Many schools or colleges make community service mandatory for the students in order to complete their degrees or education, also known as mandatory volunteerism. For example, NSS in Delhi University and similar provisions in almost all the other private universities in India. Most of the colleges also have separate clubs or communities that work towards social services. This helps in giving the incentive to the students to volunteer. This acts as an initial push for the students towards social work and community service. Since India has a large youth population, it leads to increasing the workforce of NGOs.
This year, many mandatory volunteerism courses had to be modified into some simple virtual tasks as the students could not volunteer in the summer vacation due to the ongoing global pandemic. The global pandemic due to the COVID19 has created more difficulties for the people as well as NGOs because their operations have slowed down due to the lack of mobility and as most of the things have gone virtual. All the NGOs have to conduct online recruitment drives during the pandemic to recruit new volunteers including SK Children’s Foundation. The recruitment drive of SK Children’s Foundation took many creative stages in order to evaluate the potential of the candidates. It included some standardized forms to be filled according to different roles, followed by personal or panel interviews.
Even most of the NGOs works have transformed into virtual mode due to the restrictions on the mobility of the volunteers. Since all the school and college classes are conducted online, NGOs advocating for the children’s education are also not lagging behind and conducting online classes for their students. SKCF’s teacher volunteers conduct their weekly classes through a Google meet. Not only studies, but volunteers try to conduct regular fun sessions with the students so that they are as active as they would be in the normal classes. It’s fascinating to see organizations primarily run by volunteers doing such great work so that the learning process of the students doesn’t stop. These organizations including SKCF have a formal structure of management with a core team, several heads for different teams, mentors, etc. The volunteers feel attached to the common cause and thereby feel personally responsible for their actions and thereby take initiatives to constantly improve the functioning of the organization.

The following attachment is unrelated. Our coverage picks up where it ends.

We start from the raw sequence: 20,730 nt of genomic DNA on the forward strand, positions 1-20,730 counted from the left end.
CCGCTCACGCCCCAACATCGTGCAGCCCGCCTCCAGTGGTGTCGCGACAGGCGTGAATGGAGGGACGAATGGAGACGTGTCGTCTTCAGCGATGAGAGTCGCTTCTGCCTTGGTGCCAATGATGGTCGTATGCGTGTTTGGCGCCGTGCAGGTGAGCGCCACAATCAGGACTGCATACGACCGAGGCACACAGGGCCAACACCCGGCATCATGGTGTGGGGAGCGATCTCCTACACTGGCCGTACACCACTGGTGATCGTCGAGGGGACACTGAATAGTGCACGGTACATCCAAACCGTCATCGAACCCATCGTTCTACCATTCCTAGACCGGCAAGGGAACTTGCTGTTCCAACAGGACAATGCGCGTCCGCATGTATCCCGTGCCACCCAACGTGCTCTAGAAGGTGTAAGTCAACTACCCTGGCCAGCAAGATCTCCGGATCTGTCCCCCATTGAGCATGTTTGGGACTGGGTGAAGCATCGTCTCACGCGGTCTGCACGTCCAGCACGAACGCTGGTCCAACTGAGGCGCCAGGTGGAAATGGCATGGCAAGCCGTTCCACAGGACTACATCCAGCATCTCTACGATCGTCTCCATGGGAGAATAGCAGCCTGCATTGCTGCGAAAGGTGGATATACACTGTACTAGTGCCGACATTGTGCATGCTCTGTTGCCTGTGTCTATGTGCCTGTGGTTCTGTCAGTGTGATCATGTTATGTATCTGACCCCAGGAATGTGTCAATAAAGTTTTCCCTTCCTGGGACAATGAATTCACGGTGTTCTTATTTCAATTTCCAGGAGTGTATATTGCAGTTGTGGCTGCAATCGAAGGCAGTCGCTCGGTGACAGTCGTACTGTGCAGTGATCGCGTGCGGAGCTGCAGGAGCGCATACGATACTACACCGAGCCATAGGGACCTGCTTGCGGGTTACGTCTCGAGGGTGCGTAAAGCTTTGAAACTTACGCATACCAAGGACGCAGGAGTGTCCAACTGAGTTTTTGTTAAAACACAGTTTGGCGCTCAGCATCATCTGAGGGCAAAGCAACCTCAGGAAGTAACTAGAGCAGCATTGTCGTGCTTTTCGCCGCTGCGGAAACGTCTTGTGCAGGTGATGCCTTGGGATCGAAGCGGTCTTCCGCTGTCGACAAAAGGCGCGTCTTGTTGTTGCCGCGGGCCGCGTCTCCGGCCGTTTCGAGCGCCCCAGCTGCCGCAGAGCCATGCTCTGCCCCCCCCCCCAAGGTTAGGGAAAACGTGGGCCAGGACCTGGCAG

Volunteering enhances several qualities of a person like teamwork, commitment, time management, leadership or strong work ethics, etc. In volunteering, most of the tasks require teamwork, so it helps in learning and improving the team working skills of an individual. A volunteer is led by his/her sheer commitment to a cause and a volunteer’s time management skills are enhanced as the tenure of volunteering increases. Volunteering provides a person with many opportunities to lead a project and the ones who grab them to enhance their leadership skills.
Volunteers are needed now more than ever when India is facing so many problems along with the global pandemic. The youth population needs to step up if they want to see a change in society and the future of this country. People need to think beyond their own four walls and realize how and where they can make a change. A change won’t come on its own but needs to be together worked upon slowly and gradually.
MUST-READ: LIFE OF AN NGO